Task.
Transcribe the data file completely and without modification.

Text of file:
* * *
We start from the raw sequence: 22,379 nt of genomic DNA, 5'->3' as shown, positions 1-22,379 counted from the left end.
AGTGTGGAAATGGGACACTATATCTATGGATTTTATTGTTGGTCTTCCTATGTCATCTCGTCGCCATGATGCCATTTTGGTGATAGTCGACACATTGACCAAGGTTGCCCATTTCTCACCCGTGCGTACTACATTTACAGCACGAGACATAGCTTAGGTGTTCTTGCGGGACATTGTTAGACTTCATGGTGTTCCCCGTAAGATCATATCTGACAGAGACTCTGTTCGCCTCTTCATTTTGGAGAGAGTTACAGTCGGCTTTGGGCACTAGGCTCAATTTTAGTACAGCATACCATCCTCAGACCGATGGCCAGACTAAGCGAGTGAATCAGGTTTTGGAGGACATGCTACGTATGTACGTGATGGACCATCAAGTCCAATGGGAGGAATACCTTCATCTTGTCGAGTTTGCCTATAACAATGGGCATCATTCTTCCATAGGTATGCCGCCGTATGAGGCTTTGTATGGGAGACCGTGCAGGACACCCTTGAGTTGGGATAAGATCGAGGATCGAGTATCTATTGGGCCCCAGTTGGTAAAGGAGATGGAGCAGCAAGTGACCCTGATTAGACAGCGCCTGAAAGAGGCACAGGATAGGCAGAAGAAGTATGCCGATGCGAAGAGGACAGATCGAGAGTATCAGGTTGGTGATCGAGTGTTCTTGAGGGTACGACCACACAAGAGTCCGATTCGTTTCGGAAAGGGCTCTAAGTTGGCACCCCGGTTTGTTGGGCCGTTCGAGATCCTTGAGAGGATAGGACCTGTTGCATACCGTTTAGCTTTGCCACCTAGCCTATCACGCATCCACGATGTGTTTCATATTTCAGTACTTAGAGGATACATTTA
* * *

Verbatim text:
We start from the raw sequence: 22,379 nt of genomic DNA, 5'->3' as shown, positions 1-22,379 counted from the left end.
AGTGTGGAAATGGGACACTATATCTATGGATTTTATTGTTGGTCTTCCTATGTCATCTCGTCGCCATGATGCCATTTTGGTGATAGTCGACACATTGACCAAGGTTGCCCATTTCTCACCCGTGCGTACTACATTTACAGCACGAGACATAGCTTAGGTGTTCTTGCGGGACATTGTTAGACTTCATGGTGTTCCCCGTAAGATCATATCTGACAGAGACTCTGTTCGCCTCTTCATTTTGGAGAGAGTTACAGTCGGCTTTGGGCACTAGGCTCAATTTTAGTACAGCATACCATCCTCAGACCGATGGCCAGACTAAGCGAGTGAATCAGGTTTTGGAGGACATGCTACGTATGTACGTGATGGACCATCAAGTCCAATGGGAGGAATACCTTCATCTTGTCGAGTTTGCCTATAACAATGGGCATCATTCTTCCATAGGTATGCCGCCGTATGAGGCTTTGTATGGGAGACCGTGCAGGACACCCTTGAGTTGGGATAAGATCGAGGATCGAGTATCTATTGGGCCCCAGTTGGTAAAGGAGATGGAGCAGCAAGTGACCCTGATTAGACAGCGCCTGAAAGAGGCACAGGATAGGCAGAAGAAGTATGCCGATGCGAAGAGGACAGATCGAGAGTATCAGGTTGGTGATCGAGTGTTCTTGAGGGTACGACCACACAAGAGTCCGATTCGTTTCGGAAAGGGCTCTAAGTTGGCACCCCGGTTTGTTGGGCCGTTCGAGATCCTTGAGAGGATAGGACCTGTTGCATACCGTTTAGCTTTGCCACCTAGCCTATCACGCATCCACGATGTGTTTCATATTTCAGTACTTAGAGGATACATTTA